Temptations of the Colonial Department. 417
peculiar forms of ancient civilisation, and least interfere with such good elements as may be found to exist in such ancient civilisation. I entirely concur in the sentiments expressed by Lord Carnarvon with regard to the ability, industry, and singleness of purpose which is shown by the higher permanent officials of the Colonial Department; but it is no doubt the case that economy of administration, and an avoidance of all questions likely to lead to Parliamentary discussions, are eagerly desired by the Imperial Government. It is natural that it should be so, nay, more, it is right it should be so; but a knowledge of this fact may, in such a case as I have supposed, sometimes deter from making applications for even necessary expenditure, and occasion some reluctance freely to state unsatisfactory truths. Or a man, who has, perhaps, served long and well in other parts of the world, may be inclined to look on the appointment he has received as a reward for past service, and desire indolently to enjoy its fruits. He may do so with little fear of external rebuke, and, perhaps, without selfreproach, but he then cannot help permitting power to pass from his own hands into those of some local potentate. He has to shut his eyes to acts of petty jobbery, and does not care to rouse himself to perceive the need for measures of reform. He not only takes pains to avoid running counter to the passions or prejudices of influential classes—for that every prudent man would do—but fears even to touch abuses profitable to those whose hostility, if roused, could make his life uncomfortable, and destroy the peace and ease he covets.'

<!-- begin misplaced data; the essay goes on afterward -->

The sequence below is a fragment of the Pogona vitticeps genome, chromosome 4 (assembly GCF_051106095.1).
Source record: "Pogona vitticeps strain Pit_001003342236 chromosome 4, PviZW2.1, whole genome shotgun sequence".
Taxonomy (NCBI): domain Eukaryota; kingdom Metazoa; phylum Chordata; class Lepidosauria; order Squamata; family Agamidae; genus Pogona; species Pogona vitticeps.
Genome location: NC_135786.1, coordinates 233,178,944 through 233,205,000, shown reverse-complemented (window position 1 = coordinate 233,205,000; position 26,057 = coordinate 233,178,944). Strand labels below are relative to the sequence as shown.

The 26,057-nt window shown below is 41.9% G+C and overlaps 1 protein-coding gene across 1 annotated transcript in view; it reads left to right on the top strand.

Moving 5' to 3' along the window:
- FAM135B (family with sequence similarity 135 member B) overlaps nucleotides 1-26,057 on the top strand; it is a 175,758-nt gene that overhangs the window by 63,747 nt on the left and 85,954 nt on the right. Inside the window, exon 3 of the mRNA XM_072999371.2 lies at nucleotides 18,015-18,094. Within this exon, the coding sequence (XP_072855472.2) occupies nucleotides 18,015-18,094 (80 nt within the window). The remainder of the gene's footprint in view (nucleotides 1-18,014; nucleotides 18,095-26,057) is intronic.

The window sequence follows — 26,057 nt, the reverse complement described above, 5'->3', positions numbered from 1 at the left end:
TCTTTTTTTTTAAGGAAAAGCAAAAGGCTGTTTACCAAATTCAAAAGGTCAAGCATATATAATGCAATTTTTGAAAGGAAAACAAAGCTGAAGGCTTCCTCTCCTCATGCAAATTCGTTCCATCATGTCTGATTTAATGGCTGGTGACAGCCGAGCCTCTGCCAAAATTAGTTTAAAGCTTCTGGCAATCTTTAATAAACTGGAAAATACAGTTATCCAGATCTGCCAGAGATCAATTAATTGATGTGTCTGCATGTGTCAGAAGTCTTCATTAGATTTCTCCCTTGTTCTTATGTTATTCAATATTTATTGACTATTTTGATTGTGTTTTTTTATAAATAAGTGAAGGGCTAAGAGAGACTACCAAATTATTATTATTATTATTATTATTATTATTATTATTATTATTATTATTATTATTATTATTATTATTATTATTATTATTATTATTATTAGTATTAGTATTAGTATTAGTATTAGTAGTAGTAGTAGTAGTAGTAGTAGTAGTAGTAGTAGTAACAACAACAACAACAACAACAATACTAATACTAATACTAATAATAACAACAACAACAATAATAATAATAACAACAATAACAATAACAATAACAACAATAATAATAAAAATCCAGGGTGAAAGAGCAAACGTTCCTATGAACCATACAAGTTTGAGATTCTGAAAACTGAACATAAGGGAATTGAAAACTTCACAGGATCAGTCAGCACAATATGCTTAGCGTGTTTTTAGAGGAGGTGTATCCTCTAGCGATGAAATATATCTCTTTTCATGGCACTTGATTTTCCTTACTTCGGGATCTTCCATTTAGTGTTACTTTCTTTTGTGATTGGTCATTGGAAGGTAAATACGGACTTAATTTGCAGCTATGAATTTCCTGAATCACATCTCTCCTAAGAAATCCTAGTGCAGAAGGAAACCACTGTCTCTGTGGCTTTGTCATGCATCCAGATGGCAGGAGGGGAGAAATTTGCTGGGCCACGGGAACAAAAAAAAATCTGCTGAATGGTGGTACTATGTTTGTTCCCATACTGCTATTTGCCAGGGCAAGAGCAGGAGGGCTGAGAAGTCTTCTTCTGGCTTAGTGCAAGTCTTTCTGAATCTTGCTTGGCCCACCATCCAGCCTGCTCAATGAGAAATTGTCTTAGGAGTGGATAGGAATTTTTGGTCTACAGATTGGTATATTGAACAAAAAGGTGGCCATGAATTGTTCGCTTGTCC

The problems before a Secretary of State for the
Colonies are thus, in respect of the Crown Colonies, co-extensive with the whole field of politics. In respect of the Colonies having Constitutions granted them by Parliament he has less despotic functions, indeed, to perform, but those which he has are of the highest importance and involve the loftiest sort of responsibility. He has not only the often arduous task of advising the Crown with respect to assenting to the Acts of Colonial Legislatures, and for that purpose determining which of those Acts relate to the Colony only, and which extend in their effects to the British dominions generally, but also of providing for the defence of the Colonies, and from time to time assisting Governors and Legislatures, or their delegates occasionally sent to this country, with counsel or help in and outside of the British Parliament. Little more need be said in proof of the crowd of delicate questions which press on the attention of a Colonial Secretary, and which call for proportionate attention of Parliament in checking the exercise of the Royal Prerogative, than is implied in merely adverting to some of the pending questions waiting for the intervention of the ColonialSecretary in the early part of the year 1879. Besides the long-standing dispute between the two Houses of the Legislature in Victoria, a question had arisen whether Sir Bryan O'Loghlen, M.P. for County Clare, had or had not vacated his seat, under the statute of Anne, through having accepted the office of Attorney-General of Victoria, which was alleged to be a place of profit under the Crown. The question turned upon the extent to which, for the purposes of the Statute, the Governor of the Colony, who presented to the office, personated the Crown. The matter was finally referred